Politics

Biden administration asks federal judge to deny request to immediately block end of Title 42 

On Friday, the Biden administration asked a federal judge in Louisiana to deny a request from over 20 states to immediately stop the end of a Trump-era pandemic restriction placed on the U.S.-Mexico border.

Right now, the administration is set to end the public health order, called Title 42, on May 23, but in the meantime, border authorities will still be allowed to turn migrants away at the border. 

The Justice Department argued in a court filing: “Plaintiffs fail to show that they face a significant, non-speculative threat of injury. In fact, they cannot. [The Department of Homeland Security] continues to prioritize Title 42 expulsions to the Northern Triangle countries of Guatemala, El Salvador, and Honduras.”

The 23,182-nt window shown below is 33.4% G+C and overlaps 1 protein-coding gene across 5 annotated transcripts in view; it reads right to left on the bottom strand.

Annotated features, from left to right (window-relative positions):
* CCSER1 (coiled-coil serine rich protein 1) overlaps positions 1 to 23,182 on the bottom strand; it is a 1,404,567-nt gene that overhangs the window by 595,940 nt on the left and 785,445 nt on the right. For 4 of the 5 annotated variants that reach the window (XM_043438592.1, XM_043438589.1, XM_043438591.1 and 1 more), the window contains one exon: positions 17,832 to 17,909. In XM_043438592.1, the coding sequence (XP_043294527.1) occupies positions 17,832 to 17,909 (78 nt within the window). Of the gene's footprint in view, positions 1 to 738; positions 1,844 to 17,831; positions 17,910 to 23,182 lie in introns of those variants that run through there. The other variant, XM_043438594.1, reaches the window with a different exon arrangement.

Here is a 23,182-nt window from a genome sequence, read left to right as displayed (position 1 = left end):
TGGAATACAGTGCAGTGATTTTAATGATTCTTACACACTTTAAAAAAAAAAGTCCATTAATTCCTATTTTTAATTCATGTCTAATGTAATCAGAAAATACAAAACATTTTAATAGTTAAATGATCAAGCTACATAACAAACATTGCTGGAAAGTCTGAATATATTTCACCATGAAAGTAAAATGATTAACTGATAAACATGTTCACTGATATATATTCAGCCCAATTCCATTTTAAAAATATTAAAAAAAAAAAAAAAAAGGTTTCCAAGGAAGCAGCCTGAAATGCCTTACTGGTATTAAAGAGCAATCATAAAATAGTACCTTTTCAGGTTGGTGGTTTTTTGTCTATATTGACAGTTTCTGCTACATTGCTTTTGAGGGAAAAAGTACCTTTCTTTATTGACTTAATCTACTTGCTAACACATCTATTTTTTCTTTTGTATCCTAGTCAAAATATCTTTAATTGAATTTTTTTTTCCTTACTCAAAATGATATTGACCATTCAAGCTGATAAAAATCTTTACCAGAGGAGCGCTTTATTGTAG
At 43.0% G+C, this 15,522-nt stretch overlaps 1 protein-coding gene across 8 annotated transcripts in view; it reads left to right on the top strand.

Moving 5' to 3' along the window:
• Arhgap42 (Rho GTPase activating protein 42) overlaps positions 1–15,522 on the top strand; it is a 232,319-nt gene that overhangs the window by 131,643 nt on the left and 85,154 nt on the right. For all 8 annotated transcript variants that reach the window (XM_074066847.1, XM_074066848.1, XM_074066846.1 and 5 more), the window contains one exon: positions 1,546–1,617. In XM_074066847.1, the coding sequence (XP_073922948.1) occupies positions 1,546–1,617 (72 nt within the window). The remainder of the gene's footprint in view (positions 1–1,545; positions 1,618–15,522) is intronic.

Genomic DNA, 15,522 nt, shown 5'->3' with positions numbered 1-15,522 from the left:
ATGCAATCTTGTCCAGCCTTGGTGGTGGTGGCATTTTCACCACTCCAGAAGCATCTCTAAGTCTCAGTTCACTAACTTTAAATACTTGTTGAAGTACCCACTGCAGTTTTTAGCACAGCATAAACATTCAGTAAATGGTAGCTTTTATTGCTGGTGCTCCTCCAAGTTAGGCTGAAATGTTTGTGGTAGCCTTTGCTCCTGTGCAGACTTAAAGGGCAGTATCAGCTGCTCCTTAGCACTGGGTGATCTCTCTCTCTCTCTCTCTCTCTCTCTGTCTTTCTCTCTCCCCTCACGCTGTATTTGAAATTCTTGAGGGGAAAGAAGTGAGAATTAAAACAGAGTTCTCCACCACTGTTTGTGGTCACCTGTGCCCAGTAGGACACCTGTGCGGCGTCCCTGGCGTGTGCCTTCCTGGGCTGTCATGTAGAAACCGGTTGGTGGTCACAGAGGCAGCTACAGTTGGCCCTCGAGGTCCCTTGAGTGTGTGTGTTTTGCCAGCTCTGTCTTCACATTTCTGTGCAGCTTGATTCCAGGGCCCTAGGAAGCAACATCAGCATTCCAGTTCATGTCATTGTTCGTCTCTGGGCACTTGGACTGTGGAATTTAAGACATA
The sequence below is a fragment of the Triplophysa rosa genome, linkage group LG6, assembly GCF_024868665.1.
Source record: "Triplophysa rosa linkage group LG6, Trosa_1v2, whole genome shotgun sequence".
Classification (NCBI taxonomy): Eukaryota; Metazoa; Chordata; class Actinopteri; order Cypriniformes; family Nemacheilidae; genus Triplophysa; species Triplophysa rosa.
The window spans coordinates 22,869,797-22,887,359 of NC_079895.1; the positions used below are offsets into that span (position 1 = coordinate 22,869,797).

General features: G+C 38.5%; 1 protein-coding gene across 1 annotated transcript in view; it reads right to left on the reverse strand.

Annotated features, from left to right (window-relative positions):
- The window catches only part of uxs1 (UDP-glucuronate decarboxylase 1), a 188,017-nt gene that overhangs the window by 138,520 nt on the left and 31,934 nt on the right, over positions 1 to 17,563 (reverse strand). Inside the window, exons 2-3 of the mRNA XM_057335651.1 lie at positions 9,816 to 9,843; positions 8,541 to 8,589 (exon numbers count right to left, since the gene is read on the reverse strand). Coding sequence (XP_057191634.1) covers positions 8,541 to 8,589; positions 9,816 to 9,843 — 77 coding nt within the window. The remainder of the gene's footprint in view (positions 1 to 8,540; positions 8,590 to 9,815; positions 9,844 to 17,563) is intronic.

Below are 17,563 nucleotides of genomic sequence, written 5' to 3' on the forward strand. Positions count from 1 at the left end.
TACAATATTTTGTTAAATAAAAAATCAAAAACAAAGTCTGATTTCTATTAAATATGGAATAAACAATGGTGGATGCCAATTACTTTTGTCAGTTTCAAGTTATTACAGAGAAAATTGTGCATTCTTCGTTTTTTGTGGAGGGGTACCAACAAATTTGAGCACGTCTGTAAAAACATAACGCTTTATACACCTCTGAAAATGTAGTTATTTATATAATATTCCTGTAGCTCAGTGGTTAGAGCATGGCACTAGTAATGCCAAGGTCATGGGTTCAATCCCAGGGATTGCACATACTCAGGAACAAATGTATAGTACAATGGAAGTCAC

Currently, 21 states are arguing that the administration has started releasing migrants into the United States, as the authorities do have the discretion to do so, and the states requested that the court intervene.

On Friday, Texas filed its own separate suit against the Biden administration to end Title 42. The Justice Department did push back on the claim, noting that as it plans to defer to the traditional immigration protocols in some instances, those numbers remain relatively minor.

“Use of expedited removal for amenable populations serves important law enforcement goals,” said Blas Nuñez-Neto, who works as a senior Homeland Security official, in a statement.

“Individuals from Northern Triangle countries that are placed into expedited removal and returned to their home countries are farther from the border than if they were simply expelled into Mexico pursuant to Title 42. And, as noted above, those who nonetheless seek to re-enter will face criminal sanction and be barred from lawful admission for a period of five years,” he continued.

Nuñez-Neto added that increasing the use of expedited removal is one aspect of the preparation for the future end of Title 42. Still, the administration will be leaning on the DHS until the order is ended.

ARTICLE: ELIZABETH HERTZBERG

MANAGING EDITOR: CARSON CHOATE

PHOTO CREDITS: FORBES

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